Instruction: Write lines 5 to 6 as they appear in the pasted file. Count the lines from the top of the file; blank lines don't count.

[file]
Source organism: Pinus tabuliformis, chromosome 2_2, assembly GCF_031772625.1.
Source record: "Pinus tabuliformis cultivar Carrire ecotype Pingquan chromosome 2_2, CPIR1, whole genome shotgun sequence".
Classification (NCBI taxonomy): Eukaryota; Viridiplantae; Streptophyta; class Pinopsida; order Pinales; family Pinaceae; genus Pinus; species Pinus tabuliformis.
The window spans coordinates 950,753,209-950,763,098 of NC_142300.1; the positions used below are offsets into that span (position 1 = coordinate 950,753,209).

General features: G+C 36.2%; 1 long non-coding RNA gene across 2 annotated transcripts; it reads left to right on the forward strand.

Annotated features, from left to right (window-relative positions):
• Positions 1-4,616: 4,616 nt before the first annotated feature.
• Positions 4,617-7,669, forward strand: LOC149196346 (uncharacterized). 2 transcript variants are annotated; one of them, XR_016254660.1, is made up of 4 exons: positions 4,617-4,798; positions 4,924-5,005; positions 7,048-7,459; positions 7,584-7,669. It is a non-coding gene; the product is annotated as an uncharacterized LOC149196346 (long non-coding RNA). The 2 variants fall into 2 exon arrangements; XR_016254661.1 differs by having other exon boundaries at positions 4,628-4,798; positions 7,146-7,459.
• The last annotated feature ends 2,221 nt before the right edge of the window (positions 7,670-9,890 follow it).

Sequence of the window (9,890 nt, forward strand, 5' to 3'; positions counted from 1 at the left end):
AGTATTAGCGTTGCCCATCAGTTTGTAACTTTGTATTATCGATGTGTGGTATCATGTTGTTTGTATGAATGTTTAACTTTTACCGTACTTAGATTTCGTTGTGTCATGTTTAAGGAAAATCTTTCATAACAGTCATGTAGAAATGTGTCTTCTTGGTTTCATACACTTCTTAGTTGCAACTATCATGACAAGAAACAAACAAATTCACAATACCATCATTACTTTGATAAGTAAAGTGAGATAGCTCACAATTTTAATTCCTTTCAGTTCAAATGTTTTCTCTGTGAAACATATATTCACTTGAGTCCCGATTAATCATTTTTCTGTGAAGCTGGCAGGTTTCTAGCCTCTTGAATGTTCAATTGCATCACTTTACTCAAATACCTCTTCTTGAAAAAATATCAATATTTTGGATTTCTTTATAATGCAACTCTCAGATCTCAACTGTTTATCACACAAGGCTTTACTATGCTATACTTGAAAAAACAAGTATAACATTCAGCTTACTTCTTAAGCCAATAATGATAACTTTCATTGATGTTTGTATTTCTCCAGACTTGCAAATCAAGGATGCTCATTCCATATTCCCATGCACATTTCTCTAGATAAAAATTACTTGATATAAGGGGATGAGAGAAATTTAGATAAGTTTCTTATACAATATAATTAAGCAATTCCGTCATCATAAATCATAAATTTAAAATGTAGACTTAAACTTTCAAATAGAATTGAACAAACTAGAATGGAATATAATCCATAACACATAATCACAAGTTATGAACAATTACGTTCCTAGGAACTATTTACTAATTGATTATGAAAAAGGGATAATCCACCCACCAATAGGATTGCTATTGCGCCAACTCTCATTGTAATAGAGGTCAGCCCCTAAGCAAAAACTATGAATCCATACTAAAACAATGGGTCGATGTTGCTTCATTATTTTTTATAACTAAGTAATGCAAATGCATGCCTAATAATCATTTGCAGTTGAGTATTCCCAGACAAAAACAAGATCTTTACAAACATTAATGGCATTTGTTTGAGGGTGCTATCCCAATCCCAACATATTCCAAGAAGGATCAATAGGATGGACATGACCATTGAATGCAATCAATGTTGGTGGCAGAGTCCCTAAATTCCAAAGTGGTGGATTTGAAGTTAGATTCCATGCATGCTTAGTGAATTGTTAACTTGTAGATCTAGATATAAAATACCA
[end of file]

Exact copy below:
General features: G+C 36.2%; 1 long non-coding RNA gene across 2 annotated transcripts; it reads left to right on the forward strand.

Annotated features, from left to right (window-relative positions):